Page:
Our initial response for dealing with our hurt, whether of a physical, emotional or spiritual nature, will certainly meet with some degree of resistance at some stage. This is very much a part of the healing journey so it should not play too heavily on our minds. Our quest after all, is one of progress not perfection. Becoming too anxious over ‘ results ‘ can impede our growth, our reclamation of health, and contribute to a diminishment of our efforts. A full spiritual maturity welcomes and accepts any gift that we may be given, or not given, through our healing work.

5. Breakthrough

If we fully give of ourselves, in faith that we will be healed, then we can do no more – we have arrived at the threshold of breakthrough. There is no going back now, all we can do is wait patiently in mystery and acceptance to see what unfolds. This can be a challenging time, where our anxiety and fear, doubt and confusion can surface to create much trouble. But we must remain firm and strong in our belief of metanoia – transformation.

6. Synthesis

Once we enter into new ways of being in the world – which are the fruits of the healing process – we must avoid the trap of complacency that allows us to slip back. Our new presence needs to be nourished and nurtured constantly, until it becomes so much a part of us. Our familiar companions of despair and anxiety, hurt and pain will gradually, in time, diminish and fall way from our journey allowing us to go forward into a better, brighter future of which we are all deserving.

 Conclusion: Our new, healed life

We must be committed to working with the healing process, moulding its very powers to respond to our needs but also allowing it to shape us in an interactive process of creative development. Because healing involves us in a positive, integrative quest that embraces our growth and nourishment, we really have little choice but to ‘ let go ‘ and trust in its transformative process.

As in life generally, the more we give the more we will receive and the healing journey is no different. From this knowledge we can draw so much strength and inspiration for our quest, knowing that whatever heart-felt commitment we show to our recovery it will be met with a corresponding response.

“Each moment we enter our pain with a merciful awareness is a moment of healing. Each moment we touch suffering with love we are healed.” ~ Stephen Levine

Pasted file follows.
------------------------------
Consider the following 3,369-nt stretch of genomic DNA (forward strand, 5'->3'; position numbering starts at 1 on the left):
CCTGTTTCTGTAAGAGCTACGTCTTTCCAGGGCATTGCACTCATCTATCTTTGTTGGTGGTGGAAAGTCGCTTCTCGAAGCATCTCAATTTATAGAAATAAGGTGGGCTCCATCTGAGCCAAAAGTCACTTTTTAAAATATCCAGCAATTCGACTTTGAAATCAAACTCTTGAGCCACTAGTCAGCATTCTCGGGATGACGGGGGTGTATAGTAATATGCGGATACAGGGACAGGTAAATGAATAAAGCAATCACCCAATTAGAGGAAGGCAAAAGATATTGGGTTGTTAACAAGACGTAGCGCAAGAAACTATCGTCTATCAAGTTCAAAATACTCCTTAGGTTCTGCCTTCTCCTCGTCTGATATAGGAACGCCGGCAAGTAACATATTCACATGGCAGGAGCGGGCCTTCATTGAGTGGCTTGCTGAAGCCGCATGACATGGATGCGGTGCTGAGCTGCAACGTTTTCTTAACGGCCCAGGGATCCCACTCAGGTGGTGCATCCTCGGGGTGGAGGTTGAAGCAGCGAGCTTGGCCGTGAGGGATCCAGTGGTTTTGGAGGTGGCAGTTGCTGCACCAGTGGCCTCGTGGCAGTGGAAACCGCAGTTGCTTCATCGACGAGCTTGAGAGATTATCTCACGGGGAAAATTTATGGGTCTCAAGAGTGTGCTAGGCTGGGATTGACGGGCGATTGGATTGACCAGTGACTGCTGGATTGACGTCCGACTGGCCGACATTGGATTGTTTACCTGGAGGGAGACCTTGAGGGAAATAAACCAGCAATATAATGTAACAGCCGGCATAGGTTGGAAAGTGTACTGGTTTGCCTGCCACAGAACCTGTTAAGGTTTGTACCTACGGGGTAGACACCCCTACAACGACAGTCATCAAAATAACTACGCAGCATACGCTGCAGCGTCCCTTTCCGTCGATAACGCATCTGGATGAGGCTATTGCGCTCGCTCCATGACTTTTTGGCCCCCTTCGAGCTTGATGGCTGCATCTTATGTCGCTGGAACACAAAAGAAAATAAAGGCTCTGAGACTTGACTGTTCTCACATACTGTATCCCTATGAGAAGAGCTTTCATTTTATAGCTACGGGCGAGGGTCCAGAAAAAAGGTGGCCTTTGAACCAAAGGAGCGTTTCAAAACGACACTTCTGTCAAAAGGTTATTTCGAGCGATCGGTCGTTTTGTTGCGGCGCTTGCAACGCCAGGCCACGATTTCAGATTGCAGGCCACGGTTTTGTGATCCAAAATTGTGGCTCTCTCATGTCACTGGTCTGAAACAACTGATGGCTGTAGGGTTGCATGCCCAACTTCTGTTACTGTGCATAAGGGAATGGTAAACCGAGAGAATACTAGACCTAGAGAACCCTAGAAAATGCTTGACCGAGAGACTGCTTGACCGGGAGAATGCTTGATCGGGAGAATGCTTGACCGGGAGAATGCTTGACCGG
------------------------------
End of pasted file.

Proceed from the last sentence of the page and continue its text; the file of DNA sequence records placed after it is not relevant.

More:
Overweight, obesity increase risk for early death

In nearly all regions of the world, both overweight and obesity are associated with higher all-cause mortality in otherwise healthy, nonsmoking adults, with greater risk observed in men vs. women, according to new findings from a collaborative study.

“On average, overweight people lose about 1 year of life expectancy, and moderately obese people lose about 3 years of life expectancy,” Emanuele DiAngelantonio, MD, PhD, lecturer in the cardiovascular epidemiology unit at the University of Cambridge, United Kingdom, said in a press release. “We also found that men who were obese were at much higher risk for premature death than obese women. This is consistent with previous observations that obese men have greater insulin resistance, liver fat levels and diabetes risk than women.”

Di Angelantonio, a member of the Global BMI Mortality Collaboration that wrote the study, and colleagues analyzed data from 3,951,455 nonsmoking adultswithout specific chronic diseases at baseline who survived 5 years (189 studies). Within the cohort, 385,879 died.

Researchers found that mortality was lowest in the BMI range of 20 kg/m² to less than 25 kg/m² (HR = 1) and gradually increased in overweight and obese ranges above that. The HR in the BMI range of 25 kg/m² to 27.5 kg/m² was 1.07 (95% CI, 1.07-1.08), increasing to 1.2 in the BMI range of 27.5 kg/m² to 30 kg/m² (95% CI, 1.18-1.22), 1.45 in the BMI range of 30 kg/m² to 35 kg/m² (95% CI, 1.41-1.48), 1.94 for the BMI range of 35 kg/m² to 40 kg/m² (95% CI, 1.87-2.01) and 2.76 for the BMI range of 40 kg/m² to 60 kg/m² (95% CI, 2.6-2.92).

For BMI more than 25 kg/m², mortality increased approximately log-linearly with BMI, according to researchers, with an HR of 1.39 per 5 kg/m² units higher BMI (95% CI, 1.34-1.43) in Europe, 1.29 (95% CI, 1.26-1.32) in North America, 1.39 (95% CI, 1.34-1.44) in East Asia and 1.31 (95% CI, 1.27-1.35) in Australia and New Zealand.

The HR decreased with age from 1.52 for age 35 to 49 years at baseline to 1.21 for age 70 to 89 years at baseline (P < .0001 for trend). The HR was also higher for men (HR = 1.51, 95% CI, 1.46-1.56) vs. women (HR = 1.3, 95% CI, 1.26-1.33).